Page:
Jazz bands, including Fiorilli’s, have been enjoying more opportunities to perform in downtown Leesburg.
“What’s cool about Leesburg is that the population is varied, because it is densely populated, more so now than in the last 10 years,” she said. “The community is really supportive of live music and art. The restaurants and bars, in particular the managers of the restaurants, are a major part of facilitating live music.”
She ticks through the list of venues her band has played, naming the Wine Kitchen (where they played their first Leesburg gig), Casa Nostra, Trungo’s, and both of Crooked Run’s locations— the cozy Leesburg space and the more massive Sterling location.
“We have a lot of musicians who live in the area and are really advocating for more live music,” she said, citing the efforts of the Loudoun Jazz Society, which hosts monthly jam sessions at Trungo’s, as well as the weekly jazz nights at Lightfoot Restaurant. “I think the First Friday scene is awesome for musicians; there will be twenty to twenty-five different venues who host live music.” Over the course of the past few years, she said, the pace of her band’s shows has picked up from once every few months to almost weekly.
Everyone in the band is a music teacher, as well as a performer. “Teaching music gives me an opportunity to hone my craft as I help young students develop theirs. Learning an instrument, and learning how to make music, is a lifelong pursuit, and watching them progress by tackling increasingly difficult techniques inspires me to do the same,” Fiorilli said. She points to the area’s education opportunities as another positive for the local music scene, citing the number of schools in Loudoun County with VMEA Blue Ribbon and VBODA Honor Band awards.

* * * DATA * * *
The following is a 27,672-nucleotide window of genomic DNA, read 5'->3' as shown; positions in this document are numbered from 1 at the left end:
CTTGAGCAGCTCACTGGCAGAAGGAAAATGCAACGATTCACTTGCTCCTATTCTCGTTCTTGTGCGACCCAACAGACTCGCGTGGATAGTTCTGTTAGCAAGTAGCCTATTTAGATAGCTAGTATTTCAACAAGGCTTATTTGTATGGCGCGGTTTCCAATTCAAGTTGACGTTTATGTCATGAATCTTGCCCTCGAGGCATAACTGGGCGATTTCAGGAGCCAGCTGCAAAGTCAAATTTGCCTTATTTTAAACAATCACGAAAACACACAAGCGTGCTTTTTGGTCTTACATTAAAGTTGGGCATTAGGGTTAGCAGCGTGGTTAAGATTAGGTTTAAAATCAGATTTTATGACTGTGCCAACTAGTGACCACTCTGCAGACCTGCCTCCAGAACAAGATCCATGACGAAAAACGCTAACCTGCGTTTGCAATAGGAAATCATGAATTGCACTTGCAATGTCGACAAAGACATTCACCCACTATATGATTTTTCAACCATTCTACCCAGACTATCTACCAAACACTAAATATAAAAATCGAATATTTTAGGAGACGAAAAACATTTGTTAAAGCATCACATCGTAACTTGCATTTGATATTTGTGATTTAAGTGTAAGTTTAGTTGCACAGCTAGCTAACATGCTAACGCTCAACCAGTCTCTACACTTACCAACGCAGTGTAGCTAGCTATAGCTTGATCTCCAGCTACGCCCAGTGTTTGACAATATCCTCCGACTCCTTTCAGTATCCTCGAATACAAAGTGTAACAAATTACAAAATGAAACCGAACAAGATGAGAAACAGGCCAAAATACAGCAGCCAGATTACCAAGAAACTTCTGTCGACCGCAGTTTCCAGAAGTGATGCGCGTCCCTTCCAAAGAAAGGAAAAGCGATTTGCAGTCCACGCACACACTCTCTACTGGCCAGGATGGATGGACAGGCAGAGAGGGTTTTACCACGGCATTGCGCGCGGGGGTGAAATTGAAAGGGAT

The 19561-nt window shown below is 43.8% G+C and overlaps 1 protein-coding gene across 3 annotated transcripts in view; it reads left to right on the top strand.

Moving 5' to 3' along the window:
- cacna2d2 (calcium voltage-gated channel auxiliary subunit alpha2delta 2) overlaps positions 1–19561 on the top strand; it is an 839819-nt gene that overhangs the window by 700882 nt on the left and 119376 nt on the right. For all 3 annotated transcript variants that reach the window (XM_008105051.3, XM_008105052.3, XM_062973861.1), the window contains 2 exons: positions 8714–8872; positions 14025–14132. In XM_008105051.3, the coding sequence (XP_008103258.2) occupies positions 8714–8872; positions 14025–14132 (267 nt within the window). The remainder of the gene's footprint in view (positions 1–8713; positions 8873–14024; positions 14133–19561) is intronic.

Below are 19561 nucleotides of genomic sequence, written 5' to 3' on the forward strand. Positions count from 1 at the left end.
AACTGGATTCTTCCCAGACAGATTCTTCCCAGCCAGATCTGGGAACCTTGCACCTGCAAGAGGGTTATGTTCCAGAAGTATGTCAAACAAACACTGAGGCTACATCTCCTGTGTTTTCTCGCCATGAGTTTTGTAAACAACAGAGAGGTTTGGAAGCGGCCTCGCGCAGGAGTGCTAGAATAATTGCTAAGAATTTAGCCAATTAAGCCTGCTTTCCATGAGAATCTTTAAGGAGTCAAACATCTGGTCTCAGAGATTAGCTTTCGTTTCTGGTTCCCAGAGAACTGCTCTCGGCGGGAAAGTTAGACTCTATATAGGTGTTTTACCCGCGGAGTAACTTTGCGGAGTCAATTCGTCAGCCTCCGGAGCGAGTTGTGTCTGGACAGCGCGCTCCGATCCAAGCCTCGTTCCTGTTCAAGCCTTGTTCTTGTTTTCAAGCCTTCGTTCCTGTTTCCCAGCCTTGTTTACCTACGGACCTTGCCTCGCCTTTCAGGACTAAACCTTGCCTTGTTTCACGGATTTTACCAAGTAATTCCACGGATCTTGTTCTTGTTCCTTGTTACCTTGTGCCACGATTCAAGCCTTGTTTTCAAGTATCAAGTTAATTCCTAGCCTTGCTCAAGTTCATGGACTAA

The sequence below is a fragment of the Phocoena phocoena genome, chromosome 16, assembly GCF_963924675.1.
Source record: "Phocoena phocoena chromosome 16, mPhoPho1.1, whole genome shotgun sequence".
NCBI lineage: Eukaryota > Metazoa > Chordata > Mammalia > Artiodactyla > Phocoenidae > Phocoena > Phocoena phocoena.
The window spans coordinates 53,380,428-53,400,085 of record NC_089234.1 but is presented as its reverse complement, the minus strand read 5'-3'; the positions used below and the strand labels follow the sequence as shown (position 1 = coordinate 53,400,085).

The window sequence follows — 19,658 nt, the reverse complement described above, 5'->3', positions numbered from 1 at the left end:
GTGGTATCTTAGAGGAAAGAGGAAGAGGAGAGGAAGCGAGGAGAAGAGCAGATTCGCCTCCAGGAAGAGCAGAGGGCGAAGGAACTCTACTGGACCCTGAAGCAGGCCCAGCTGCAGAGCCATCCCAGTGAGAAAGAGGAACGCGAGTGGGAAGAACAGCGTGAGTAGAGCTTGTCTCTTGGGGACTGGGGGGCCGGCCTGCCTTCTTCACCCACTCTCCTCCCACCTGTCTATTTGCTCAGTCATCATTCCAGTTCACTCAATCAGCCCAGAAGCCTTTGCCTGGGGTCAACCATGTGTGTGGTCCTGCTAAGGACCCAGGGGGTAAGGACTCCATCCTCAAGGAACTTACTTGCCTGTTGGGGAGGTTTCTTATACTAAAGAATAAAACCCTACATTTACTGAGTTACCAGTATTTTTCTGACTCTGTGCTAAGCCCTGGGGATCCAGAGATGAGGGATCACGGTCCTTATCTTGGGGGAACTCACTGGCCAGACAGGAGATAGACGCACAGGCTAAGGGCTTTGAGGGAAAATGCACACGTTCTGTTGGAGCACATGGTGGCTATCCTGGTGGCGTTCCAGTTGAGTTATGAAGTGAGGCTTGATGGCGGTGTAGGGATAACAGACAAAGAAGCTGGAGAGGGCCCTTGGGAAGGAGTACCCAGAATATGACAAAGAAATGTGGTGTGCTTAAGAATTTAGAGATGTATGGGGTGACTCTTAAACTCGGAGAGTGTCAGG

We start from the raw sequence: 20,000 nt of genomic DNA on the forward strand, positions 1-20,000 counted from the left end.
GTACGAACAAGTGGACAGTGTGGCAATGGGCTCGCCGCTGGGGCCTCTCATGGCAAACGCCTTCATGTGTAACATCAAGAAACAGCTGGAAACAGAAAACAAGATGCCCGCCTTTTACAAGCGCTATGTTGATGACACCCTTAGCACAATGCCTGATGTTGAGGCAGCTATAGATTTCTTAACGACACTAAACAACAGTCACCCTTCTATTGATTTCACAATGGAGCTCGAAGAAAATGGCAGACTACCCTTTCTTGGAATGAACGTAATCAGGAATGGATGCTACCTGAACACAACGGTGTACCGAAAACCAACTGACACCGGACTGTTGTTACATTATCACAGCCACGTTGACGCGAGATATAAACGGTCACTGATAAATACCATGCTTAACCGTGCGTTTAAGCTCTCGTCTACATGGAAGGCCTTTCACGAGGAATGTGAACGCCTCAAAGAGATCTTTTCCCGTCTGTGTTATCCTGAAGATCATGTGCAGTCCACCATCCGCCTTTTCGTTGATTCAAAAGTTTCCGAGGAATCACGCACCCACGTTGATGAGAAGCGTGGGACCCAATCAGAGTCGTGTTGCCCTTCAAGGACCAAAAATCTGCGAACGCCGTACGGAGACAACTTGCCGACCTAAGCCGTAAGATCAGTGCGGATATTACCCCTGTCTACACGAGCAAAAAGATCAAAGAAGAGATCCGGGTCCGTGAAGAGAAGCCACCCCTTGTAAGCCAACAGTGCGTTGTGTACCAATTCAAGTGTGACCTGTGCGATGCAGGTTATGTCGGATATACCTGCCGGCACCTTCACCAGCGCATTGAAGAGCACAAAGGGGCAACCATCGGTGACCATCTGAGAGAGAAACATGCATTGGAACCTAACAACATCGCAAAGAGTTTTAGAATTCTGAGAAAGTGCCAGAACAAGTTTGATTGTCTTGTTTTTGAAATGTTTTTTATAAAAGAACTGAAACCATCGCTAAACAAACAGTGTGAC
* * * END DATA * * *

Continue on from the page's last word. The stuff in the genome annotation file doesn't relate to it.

Fiorilli has a positive outlook on the area’s rapid expansion over the past decade. “The growth means that there are more people who come see us play, which means venues are more willing to book live music, and in turn, we can attract people to come out to the venues. The community is very supportive of live music; plus, they realize the value of art and culture and music, so that’s definitely a boon.”
“Music has saved my life more than once. That might sound trite, but it is literally true that it has saved my life more than one time. When I’m playing, I’m truly in a state of flow, and life is rich, so for me it’s about more than just expressing myself. It’s also about building a community and bringing something to other people that can bring joy to their lives as well. I never thought that when I was younger – I thought ‘hey, I’m going to play this instrument really fast and really proficiently’ – but that’s not music. Music is about sharing energy that makes you feel good but also makes others feel good. Music is life.”
Lisa Fiorilli teaches at the Catoctin School of Music, and continues to perform with her band regularly. Show dates are updated regularly at facebook.com/musiclisafio/. Her band’s upcoming dates include a quartet show at Crooked Run Leesburg on March 13, and at Crooked Run Sterling on March 14.